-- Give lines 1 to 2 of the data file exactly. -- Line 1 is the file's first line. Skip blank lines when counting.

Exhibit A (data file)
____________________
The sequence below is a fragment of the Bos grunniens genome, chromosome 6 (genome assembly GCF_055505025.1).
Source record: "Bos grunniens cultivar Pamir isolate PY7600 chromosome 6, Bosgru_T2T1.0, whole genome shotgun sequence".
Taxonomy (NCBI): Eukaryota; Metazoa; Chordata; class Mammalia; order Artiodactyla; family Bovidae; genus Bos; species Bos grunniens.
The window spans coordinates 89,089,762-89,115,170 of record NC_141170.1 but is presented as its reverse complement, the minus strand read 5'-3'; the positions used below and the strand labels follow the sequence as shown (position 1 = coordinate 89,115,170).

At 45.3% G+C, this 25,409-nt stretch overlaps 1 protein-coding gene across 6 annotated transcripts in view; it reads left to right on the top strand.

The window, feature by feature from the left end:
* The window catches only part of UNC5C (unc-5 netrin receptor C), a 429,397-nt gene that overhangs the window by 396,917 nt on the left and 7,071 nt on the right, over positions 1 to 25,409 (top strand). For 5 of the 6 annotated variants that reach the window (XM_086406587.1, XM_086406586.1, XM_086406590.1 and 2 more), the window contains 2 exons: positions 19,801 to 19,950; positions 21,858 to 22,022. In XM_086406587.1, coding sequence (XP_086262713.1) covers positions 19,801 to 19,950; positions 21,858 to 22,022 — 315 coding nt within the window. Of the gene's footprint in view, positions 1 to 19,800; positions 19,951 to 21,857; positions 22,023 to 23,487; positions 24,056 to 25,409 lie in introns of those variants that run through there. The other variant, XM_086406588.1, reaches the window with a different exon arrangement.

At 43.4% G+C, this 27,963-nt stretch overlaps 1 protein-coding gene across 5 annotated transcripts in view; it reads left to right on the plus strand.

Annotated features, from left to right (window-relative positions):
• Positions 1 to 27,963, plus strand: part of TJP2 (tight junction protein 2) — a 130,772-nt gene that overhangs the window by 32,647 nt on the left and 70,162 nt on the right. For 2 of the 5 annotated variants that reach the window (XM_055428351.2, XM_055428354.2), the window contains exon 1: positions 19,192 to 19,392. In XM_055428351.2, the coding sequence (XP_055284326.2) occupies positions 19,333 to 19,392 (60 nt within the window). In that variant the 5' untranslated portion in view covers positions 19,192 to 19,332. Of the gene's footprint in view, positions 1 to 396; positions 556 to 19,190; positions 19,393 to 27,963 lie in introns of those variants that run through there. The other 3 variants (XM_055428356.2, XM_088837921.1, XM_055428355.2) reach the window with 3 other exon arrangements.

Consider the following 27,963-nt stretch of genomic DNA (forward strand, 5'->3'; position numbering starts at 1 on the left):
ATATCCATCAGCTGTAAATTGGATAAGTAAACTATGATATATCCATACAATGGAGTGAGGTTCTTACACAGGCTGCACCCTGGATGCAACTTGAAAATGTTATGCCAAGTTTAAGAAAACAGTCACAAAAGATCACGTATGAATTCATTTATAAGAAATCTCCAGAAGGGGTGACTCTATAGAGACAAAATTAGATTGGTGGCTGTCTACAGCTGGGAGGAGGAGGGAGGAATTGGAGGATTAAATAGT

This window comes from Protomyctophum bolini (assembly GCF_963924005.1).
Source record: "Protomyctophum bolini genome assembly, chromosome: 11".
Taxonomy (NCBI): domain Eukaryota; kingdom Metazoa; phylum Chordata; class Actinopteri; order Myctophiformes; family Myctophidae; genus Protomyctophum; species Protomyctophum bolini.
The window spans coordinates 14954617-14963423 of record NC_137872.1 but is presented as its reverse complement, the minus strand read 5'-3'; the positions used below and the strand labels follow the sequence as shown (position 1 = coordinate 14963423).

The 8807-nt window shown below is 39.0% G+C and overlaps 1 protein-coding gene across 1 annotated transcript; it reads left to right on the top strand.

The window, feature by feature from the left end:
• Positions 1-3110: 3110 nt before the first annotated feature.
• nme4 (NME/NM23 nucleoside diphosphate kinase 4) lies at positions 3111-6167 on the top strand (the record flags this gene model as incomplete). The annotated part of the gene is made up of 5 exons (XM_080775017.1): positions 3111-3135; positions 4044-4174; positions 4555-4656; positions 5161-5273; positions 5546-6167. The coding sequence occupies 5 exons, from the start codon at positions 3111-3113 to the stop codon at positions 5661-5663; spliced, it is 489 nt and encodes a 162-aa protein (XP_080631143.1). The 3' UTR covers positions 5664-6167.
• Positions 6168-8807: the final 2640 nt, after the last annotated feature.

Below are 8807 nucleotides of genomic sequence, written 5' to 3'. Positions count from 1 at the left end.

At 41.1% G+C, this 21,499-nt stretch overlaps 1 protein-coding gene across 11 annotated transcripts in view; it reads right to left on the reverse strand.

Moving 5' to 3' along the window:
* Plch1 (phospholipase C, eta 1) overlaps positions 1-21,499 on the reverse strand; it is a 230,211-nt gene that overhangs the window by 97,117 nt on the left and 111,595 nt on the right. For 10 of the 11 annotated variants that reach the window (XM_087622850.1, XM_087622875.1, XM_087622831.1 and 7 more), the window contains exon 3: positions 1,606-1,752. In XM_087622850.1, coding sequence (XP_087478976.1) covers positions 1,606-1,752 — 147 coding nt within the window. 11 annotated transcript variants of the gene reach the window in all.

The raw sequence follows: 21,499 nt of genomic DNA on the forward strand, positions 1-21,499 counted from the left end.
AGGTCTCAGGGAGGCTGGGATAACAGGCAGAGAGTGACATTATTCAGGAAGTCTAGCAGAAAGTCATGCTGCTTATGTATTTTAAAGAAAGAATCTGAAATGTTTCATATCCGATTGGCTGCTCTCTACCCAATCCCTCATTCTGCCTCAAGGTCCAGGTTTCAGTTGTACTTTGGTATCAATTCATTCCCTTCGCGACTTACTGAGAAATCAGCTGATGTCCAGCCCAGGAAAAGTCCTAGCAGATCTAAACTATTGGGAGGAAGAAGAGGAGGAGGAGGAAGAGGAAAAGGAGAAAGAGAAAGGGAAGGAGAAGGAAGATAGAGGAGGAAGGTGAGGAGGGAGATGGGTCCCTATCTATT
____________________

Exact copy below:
The sequence below is a fragment of the Bos grunniens genome, chromosome 6 (genome assembly GCF_055505025.1).
Source record: "Bos grunniens cultivar Pamir isolate PY7600 chromosome 6, Bosgru_T2T1.0, whole genome shotgun sequence".